Price Delegation with Learning Agents
49 Pages Posted: 28 Sep 2021 Last revised: 25 Jan 2022
Date Written: January 25, 2022
Many firms delegate pricing decisions to sales agents that directly interact with customers. A premise behind this practice is that sales agents can gather informative signals about the customer's valuation for the good of interest. The information acquired through this interaction with the customer can then be used to make better pricing decisions. We study the underlying principal-agent problem that arises in such situations. In this setting, the agent can exert costly effort to learn a customer's valuation and then decide on the price to quote to the customer, while the firm needs to offer a contract to the agent to induce its desired joint learning and pricing behavior. We analyze two versions of this problem: a base model where there is a single customer and a single good, and a generalization where there are multiple customers and limited inventory of the good. For both problems and any additive error €, we find contracts that approximate first-best payoffs to within € even if the agent has limited liability, i.e. garners non-negative payments in all states of the world, and shed light on the structure and implementation of such contracts. Under reasonable assumptions, these contracts can be implemented with commissions that are convex-increasing in revenues up to some cap. These contracts continue to perform well under practical adjustments such as commissions with a revenue-sharing structure.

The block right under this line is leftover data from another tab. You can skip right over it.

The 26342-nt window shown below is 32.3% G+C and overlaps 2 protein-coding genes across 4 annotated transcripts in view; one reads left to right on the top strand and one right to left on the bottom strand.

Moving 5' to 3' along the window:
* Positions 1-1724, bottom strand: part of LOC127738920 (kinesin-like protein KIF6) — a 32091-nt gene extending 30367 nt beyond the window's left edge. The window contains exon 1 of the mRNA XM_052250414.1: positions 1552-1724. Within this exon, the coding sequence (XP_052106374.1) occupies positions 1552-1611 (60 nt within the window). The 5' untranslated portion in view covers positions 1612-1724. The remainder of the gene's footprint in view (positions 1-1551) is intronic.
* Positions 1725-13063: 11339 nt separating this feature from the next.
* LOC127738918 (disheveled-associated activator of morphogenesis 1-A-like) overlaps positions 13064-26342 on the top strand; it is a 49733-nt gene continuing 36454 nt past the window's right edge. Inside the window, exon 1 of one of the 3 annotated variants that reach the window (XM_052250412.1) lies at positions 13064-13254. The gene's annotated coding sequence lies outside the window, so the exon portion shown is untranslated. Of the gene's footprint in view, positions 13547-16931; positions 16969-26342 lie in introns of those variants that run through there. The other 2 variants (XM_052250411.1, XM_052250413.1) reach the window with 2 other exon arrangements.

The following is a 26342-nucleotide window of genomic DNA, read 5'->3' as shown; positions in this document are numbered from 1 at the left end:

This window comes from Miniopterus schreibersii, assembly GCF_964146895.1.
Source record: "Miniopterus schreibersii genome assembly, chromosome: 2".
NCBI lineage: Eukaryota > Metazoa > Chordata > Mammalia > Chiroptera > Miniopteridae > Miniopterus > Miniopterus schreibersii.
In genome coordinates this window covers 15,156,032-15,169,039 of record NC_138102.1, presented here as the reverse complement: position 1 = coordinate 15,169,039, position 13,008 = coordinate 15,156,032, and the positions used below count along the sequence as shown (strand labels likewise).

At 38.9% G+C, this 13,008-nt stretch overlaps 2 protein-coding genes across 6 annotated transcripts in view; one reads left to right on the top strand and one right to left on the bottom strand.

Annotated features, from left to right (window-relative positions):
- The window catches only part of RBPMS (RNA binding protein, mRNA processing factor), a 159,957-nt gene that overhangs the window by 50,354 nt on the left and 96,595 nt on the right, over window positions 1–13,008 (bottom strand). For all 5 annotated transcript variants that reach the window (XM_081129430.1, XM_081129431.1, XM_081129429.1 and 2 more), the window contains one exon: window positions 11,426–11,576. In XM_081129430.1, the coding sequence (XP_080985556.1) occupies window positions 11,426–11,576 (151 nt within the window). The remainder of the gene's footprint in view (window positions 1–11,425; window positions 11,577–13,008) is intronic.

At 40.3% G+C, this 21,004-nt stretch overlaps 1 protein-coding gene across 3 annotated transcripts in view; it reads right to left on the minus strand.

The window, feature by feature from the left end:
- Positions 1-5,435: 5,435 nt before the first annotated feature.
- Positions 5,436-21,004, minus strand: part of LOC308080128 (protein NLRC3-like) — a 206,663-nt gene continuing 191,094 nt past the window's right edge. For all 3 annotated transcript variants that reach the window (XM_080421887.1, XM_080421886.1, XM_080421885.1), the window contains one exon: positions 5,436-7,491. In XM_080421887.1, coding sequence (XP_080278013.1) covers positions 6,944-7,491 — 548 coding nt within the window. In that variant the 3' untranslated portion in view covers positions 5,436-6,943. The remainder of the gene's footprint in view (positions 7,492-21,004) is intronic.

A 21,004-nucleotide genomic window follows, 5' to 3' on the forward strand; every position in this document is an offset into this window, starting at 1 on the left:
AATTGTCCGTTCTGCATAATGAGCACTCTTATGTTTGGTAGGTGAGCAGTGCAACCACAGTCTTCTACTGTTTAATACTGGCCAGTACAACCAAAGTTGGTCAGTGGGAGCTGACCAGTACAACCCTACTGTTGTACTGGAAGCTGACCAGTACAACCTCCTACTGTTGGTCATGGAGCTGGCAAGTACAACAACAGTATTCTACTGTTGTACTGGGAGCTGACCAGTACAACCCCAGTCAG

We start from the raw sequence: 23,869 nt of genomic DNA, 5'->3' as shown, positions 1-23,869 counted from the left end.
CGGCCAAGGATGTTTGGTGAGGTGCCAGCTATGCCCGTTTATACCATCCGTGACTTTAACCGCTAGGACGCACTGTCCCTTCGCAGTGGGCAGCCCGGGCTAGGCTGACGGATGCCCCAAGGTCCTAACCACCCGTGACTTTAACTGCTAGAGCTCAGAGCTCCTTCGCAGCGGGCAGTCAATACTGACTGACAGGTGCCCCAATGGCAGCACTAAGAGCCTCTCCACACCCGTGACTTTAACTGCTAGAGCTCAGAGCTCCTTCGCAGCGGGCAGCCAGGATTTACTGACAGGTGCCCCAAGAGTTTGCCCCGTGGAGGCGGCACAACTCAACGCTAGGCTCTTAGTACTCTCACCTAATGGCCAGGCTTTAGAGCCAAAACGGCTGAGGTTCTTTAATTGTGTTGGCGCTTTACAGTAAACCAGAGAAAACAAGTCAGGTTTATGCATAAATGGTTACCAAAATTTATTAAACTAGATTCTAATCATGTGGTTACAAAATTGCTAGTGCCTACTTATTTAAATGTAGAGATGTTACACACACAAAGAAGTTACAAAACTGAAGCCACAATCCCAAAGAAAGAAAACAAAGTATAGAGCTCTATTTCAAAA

Keywords: Revenue Management, Pricing, Learning, Sales Force Compensation, Contracting
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